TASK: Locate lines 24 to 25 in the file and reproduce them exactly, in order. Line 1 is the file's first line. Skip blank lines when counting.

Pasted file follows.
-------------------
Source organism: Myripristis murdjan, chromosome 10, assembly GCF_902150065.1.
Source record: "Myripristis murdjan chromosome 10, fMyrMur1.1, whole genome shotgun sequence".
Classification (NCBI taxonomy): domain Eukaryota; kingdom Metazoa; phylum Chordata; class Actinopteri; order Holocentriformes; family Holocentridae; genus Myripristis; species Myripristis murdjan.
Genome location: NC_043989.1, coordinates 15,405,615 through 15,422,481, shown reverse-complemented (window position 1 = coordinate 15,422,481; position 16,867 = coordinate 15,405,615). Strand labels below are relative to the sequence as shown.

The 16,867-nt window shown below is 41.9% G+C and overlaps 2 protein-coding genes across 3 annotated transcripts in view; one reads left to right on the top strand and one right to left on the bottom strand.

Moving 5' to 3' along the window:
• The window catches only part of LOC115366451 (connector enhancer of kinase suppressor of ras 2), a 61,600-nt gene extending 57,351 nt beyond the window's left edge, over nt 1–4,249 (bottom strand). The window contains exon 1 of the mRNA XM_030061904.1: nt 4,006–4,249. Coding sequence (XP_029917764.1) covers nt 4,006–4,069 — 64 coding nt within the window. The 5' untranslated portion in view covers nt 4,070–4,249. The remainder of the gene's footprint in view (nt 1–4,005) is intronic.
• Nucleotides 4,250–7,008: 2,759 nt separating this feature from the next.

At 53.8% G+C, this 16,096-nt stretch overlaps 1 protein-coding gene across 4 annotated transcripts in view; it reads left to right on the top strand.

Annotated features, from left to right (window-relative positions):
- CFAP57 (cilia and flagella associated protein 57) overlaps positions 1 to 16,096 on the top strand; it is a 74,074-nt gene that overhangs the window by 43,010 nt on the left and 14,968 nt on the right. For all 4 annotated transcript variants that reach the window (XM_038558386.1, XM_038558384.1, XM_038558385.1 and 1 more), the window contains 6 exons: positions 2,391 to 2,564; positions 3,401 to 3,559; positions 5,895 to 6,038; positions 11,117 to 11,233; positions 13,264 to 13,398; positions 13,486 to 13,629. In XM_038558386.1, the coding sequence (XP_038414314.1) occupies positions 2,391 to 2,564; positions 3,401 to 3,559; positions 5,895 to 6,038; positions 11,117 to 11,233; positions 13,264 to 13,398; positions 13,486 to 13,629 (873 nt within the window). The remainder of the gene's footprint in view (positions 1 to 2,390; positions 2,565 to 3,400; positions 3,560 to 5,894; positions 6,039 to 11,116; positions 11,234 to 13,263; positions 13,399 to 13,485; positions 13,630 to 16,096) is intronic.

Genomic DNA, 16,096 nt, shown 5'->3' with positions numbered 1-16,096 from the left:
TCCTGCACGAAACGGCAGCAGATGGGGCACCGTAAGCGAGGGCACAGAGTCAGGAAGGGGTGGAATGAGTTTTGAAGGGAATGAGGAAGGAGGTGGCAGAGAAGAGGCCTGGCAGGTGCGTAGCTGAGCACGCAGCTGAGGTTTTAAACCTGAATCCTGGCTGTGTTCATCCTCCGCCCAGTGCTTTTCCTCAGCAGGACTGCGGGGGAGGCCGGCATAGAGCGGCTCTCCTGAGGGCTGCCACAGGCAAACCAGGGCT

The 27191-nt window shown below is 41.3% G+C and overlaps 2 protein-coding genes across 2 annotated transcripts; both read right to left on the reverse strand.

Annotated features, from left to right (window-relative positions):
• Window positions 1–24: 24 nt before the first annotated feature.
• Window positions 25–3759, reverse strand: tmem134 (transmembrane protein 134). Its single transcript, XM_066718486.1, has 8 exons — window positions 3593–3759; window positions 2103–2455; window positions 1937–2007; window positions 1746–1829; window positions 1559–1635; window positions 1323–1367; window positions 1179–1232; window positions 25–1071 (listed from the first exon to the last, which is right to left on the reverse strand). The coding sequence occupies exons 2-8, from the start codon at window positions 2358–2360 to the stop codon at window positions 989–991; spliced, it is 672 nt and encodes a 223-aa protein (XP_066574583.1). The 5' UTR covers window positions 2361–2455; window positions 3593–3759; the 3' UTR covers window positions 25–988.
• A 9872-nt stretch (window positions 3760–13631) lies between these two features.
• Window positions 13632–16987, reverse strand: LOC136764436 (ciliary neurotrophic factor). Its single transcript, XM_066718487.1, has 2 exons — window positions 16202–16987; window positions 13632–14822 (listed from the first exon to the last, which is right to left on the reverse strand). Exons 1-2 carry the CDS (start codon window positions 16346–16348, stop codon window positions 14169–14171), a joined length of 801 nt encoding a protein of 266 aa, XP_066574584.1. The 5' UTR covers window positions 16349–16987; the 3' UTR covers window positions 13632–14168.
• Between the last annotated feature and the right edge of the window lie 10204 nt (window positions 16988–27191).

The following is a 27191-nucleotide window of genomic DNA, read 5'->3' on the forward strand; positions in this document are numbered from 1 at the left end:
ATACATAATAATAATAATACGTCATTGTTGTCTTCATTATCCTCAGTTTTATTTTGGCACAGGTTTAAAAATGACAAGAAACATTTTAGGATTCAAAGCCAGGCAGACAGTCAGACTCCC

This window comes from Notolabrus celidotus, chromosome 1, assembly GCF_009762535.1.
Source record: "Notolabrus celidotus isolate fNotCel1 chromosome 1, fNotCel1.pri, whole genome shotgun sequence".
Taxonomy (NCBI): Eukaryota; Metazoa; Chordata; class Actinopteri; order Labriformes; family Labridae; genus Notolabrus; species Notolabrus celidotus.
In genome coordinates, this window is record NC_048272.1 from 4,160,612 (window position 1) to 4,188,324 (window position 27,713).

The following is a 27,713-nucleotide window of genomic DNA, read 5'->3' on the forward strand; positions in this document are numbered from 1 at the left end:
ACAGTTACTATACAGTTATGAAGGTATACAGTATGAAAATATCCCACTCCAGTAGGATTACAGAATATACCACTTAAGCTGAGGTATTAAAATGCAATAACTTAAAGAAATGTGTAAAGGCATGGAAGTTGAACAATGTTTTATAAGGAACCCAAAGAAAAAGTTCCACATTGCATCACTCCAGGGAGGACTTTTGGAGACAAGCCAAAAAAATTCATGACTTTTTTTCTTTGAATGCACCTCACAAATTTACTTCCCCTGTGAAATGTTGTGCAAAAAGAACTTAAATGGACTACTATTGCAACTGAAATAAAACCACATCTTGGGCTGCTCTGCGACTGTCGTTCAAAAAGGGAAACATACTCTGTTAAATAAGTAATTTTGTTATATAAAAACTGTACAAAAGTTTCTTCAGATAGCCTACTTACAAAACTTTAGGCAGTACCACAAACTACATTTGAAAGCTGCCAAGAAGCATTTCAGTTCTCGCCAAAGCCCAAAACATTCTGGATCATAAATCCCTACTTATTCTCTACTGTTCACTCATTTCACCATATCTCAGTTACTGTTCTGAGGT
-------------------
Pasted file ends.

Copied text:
Source record: "Notolabrus celidotus isolate fNotCel1 chromosome 1, fNotCel1.pri, whole genome shotgun sequence".
Taxonomy (NCBI): Eukaryota; Metazoa; Chordata; class Actinopteri; order Labriformes; family Labridae; genus Notolabrus; species Notolabrus celidotus.